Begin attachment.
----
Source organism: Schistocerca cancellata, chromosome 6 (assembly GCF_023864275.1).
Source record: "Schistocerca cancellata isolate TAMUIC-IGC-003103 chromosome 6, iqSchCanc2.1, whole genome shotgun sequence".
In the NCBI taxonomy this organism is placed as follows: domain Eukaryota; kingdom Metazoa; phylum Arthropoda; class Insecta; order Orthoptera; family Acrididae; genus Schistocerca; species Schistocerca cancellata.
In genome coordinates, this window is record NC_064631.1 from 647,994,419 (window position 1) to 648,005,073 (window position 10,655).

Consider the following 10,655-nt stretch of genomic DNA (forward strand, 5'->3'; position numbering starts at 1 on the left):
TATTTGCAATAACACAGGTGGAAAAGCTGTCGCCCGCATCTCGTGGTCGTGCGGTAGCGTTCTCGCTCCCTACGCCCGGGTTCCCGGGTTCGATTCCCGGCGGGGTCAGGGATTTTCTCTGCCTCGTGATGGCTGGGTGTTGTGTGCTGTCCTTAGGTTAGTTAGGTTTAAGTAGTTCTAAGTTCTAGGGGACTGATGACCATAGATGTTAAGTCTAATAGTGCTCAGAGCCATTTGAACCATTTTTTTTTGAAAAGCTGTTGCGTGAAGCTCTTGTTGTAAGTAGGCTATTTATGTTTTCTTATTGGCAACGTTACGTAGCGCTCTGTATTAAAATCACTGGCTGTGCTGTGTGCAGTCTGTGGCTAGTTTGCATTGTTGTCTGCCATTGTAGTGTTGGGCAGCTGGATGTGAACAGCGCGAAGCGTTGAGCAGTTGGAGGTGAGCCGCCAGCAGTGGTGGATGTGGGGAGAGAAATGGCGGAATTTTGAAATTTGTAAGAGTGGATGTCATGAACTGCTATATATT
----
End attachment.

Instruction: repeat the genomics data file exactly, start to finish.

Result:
Source organism: Schistocerca cancellata, chromosome 6 (assembly GCF_023864275.1).
Source record: "Schistocerca cancellata isolate TAMUIC-IGC-003103 chromosome 6, iqSchCanc2.1, whole genome shotgun sequence".
In the NCBI taxonomy this organism is placed as follows: domain Eukaryota; kingdom Metazoa; phylum Arthropoda; class Insecta; order Orthoptera; family Acrididae; genus Schistocerca; species Schistocerca cancellata.
In genome coordinates, this window is record NC_064631.1 from 647,994,419 (window position 1) to 648,005,073 (window position 10,655).

Consider the following 10,655-nt stretch of genomic DNA (forward strand, 5'->3'; position numbering starts at 1 on the left):
TATTTGCAATAACACAGGTGGAAAAGCTGTCGCCCGCATCTCGTGGTCGTGCGGTAGCGTTCTCGCTCCCTACGCCCGGGTTCCCGGGTTCGATTCCCGGCGGGGTCAGGGATTTTCTCTGCCTCGTGATGGCTGGGTGTTGTGTGCTGTCCTTAGGTTAGTTAGGTTTAAGTAGTTCTAAGTTCTAGGGGACTGATGACCATAGATGTTAAGTCTAATAGTGCTCAGAGCCATTTGAACCATTTTTTTTTGAAAAGCTGTTGCGTGAAGCTCTTGTTGTAAGTAGGCTATTTATGTTTTCTTATTGGCAACGTTACGTAGCGCTCTGTATTAAAATCACTGGCTGTGCTGTGTGCAGTCTGTGGCTAGTTTGCATTGTTGTCTGCCATTGTAGTGTTGGGCAGCTGGATGTGAACAGCGCGAAGCGTTGAGCAGTTGGAGGTGAGCCGCCAGCAGTGGTGGATGTGGGGAGAGAAATGGCGGAATTTTGAAATTTGTAAGAGTGGATGTCATGAACTGCTATATATT